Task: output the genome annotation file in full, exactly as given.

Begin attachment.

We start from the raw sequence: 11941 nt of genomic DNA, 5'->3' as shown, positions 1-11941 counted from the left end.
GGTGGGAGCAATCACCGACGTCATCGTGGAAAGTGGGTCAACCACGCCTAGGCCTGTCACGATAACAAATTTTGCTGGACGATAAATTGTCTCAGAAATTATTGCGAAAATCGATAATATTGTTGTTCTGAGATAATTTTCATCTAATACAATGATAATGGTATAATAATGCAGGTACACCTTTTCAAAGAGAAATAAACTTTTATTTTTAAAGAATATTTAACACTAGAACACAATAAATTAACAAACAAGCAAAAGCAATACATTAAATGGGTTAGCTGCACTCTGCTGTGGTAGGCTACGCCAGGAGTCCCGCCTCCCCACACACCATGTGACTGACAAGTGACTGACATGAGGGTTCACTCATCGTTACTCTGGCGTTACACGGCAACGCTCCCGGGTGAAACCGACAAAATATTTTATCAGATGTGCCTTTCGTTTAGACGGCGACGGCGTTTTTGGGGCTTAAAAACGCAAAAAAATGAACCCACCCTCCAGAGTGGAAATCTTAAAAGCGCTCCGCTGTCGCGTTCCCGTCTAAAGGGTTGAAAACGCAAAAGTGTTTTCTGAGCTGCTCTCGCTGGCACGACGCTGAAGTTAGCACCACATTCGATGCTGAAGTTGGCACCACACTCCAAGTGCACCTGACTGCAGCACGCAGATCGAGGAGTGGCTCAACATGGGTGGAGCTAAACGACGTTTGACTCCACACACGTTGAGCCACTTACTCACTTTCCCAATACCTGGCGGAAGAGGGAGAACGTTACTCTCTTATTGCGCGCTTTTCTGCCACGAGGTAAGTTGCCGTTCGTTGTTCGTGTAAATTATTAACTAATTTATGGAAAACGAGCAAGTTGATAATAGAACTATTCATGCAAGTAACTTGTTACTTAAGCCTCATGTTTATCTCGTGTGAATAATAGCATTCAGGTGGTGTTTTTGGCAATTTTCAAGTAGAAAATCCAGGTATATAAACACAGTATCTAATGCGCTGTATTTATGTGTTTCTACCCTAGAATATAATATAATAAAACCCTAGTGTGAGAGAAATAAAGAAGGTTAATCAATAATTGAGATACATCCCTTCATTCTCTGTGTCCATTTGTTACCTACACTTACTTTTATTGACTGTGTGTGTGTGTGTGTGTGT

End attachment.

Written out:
We start from the raw sequence: 11941 nt of genomic DNA, 5'->3' as shown, positions 1-11941 counted from the left end.
GGTGGGAGCAATCACCGACGTCATCGTGGAAAGTGGGTCAACCACGCCTAGGCCTGTCACGATAACAAATTTTGCTGGACGATAAATTGTCTCAGAAATTATTGCGAAAATCGATAATATTGTTGTTCTGAGATAATTTTCATCTAATACAATGATAATGGTATAATAATGCAGGTACACCTTTTCAAAGAGAAATAAACTTTTATTTTTAAAGAATATTTAACACTAGAACACAATAAATTAACAAACAAGCAAAAGCAATACATTAAATGGGTTAGCTGCACTCTGCTGTGGTAGGCTACGCCAGGAGTCCCGCCTCCCCACACACCATGTGACTGACAAGTGACTGACATGAGGGTTCACTCATCGTTACTCTGGCGTTACACGGCAACGCTCCCGGGTGAAACCGACAAAATATTTTATCAGATGTGCCTTTCGTTTAGACGGCGACGGCGTTTTTGGGGCTTAAAAACGCAAAAAAATGAACCCACCCTCCAGAGTGGAAATCTTAAAAGCGCTCCGCTGTCGCGTTCCCGTCTAAAGGGTTGAAAACGCAAAAGTGTTTTCTGAGCTGCTCTCGCTGGCACGACGCTGAAGTTAGCACCACATTCGATGCTGAAGTTGGCACCACACTCCAAGTGCACCTGACTGCAGCACGCAGATCGAGGAGTGGCTCAACATGGGTGGAGCTAAACGACGTTTGACTCCACACACGTTGAGCCACTTACTCACTTTCCCAATACCTGGCGGAAGAGGGAGAACGTTACTCTCTTATTGCGCGCTTTTCTGCCACGAGGTAAGTTGCCGTTCGTTGTTCGTGTAAATTATTAACTAATTTATGGAAAACGAGCAAGTTGATAATAGAACTATTCATGCAAGTAACTTGTTACTTAAGCCTCATGTTTATCTCGTGTGAATAATAGCATTCAGGTGGTGTTTTTGGCAATTTTCAAGTAGAAAATCCAGGTATATAAACACAGTATCTAATGCGCTGTATTTATGTGTTTCTACCCTAGAATATAATATAATAAAACCCTAGTGTGAGAGAAATAAAGAAGGTTAATCAATAATTGAGATACATCCCTTCATTCTCTGTGTCCATTTGTTACCTACACTTACTTTTATTGACTGTGTGTGTGTGTGTGTGTGT